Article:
October 20, 2016: Journal of Patient Safety
David C Classen, William Munier, Nancy Verzier, Noel Eldridge, David Hunt, Mark Metersky, Chesley Richards, Yun Wang, P Jeffrey Brady, Amy Helwig, James Battles
The explicit declaration in the landmark 1999 Institute of Medicine report "To Err Is Human" that, in the United States, 44,000 to 98,000 patients die each year as a consequence of "medical errors" gave widespread validation to the magnitude of the patient safety problem and catalyzed a number of U.S. federal government programs to measure and improve the safety of the national healthcare system. After more than 10 years, one of those federal programs, the Medicare Patient Safety Monitoring System (MPSMS), has reached a level of maturity and stability that has made it useful for the consistent measurement of the safety of inpatient care...
October 20, 2016: Journal of Patient Safety
Kirsten Lerum Indrebø, Gerd Karin Natvig, John Roger Andersen
Ostomy-specific adjustment may or may not predict health-related quality of life (HRQoL) and/or overall quality of life (QoL). A cross-sectional study was conducted among patients recruited from the customer registers of 8 surgical suppliers and pharmacies across Norway between November 2010 and March 2011 to determine which of the 34 items of the Ostomy Adjustment Scale (OAS) are the strongest predictors for HRQoL and overall QoL and to determine the HRQoL and overall QoL of individuals with an ostomy compared to a control group representing the general population...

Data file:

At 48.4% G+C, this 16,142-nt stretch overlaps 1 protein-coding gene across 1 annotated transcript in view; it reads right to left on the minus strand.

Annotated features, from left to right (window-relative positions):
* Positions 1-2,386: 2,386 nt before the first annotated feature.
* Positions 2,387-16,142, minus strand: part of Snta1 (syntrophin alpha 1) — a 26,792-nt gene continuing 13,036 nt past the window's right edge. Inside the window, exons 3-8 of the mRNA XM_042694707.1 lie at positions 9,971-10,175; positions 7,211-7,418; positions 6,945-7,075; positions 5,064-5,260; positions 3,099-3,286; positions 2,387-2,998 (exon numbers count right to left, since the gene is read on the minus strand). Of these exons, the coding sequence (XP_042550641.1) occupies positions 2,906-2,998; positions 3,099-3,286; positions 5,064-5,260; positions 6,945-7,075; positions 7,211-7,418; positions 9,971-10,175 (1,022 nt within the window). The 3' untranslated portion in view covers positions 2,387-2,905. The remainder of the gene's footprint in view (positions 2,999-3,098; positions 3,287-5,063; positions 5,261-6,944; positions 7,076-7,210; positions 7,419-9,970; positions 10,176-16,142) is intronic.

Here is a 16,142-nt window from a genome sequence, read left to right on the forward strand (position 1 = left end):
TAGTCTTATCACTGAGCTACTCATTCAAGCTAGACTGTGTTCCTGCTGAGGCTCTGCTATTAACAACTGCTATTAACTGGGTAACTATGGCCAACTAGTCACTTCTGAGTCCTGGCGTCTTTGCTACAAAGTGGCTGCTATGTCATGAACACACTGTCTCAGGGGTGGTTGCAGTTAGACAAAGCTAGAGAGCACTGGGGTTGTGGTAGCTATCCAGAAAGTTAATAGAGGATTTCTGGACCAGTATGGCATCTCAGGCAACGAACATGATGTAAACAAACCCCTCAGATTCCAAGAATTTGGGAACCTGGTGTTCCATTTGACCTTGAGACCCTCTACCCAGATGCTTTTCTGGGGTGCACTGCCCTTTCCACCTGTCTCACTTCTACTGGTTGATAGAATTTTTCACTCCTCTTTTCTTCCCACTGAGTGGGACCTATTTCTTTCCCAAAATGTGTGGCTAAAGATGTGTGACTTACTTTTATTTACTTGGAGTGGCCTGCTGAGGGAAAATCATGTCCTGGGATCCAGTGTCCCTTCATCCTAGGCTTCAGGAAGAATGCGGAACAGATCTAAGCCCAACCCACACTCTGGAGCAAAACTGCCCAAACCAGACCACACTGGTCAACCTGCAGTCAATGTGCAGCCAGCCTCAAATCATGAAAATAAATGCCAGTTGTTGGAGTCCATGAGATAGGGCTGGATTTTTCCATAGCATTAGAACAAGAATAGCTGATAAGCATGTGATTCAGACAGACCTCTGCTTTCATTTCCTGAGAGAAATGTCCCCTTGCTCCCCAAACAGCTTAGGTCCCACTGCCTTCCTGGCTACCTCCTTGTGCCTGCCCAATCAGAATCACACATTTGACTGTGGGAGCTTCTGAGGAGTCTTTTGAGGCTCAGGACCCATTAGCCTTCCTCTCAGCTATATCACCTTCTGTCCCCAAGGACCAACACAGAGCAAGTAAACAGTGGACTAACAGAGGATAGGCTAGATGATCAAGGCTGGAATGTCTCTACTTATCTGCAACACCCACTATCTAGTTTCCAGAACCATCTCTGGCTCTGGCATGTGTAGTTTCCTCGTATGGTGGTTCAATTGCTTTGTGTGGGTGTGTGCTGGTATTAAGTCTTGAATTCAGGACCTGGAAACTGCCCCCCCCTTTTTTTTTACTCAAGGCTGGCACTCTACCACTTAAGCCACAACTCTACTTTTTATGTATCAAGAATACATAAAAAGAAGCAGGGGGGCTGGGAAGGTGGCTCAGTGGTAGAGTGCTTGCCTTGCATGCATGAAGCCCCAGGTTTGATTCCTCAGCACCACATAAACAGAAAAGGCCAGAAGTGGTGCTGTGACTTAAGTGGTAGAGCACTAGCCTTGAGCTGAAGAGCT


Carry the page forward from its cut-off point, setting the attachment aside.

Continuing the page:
October 2016: Ostomy/wound Management
Ashly E Jordan, David C Perlman
BACKGROUND: Hepatitis C virus (HCV) infection is hyperendemic among people who inject drugs; nonsterile drug injection is the principle risk for HCV acquisition. Due to gaps in the HCV care continuum, there have been recommendations in the United States emphasizing age-rather than risk-based testing strategies. The central research focus of this project is to explore the meanings and implications of the shift in emphasis from risk-based to age-based HCV testing with regard to people who use drugs...
October 21, 2016: Substance Use & Misuse
Neena Kapoor, Daniel M Blumenthal, Stacy E Smith, Ivan K Ip, Ramin Khorasani
Purpose To determine whether there were sex differences in full professorship after accounting for factors known to influence academic advancement. Materials and Methods Institutional review board approval was obtained for this HIPAA-compliant study, with waiver of informed consent. In this cross-sectional study, the authors used a comprehensive 2014 physician database (5089 academic radiologists, inclusive of all U.S. academic radiologists in 2014; 11.3% of all U.S. radiologists) containing information on physician age, years since residency, National Institutes of Health funding, scientific publications (first or last author and total), clinical trial investigation, and clinical volume measured according to 2013 Medicare reimbursement...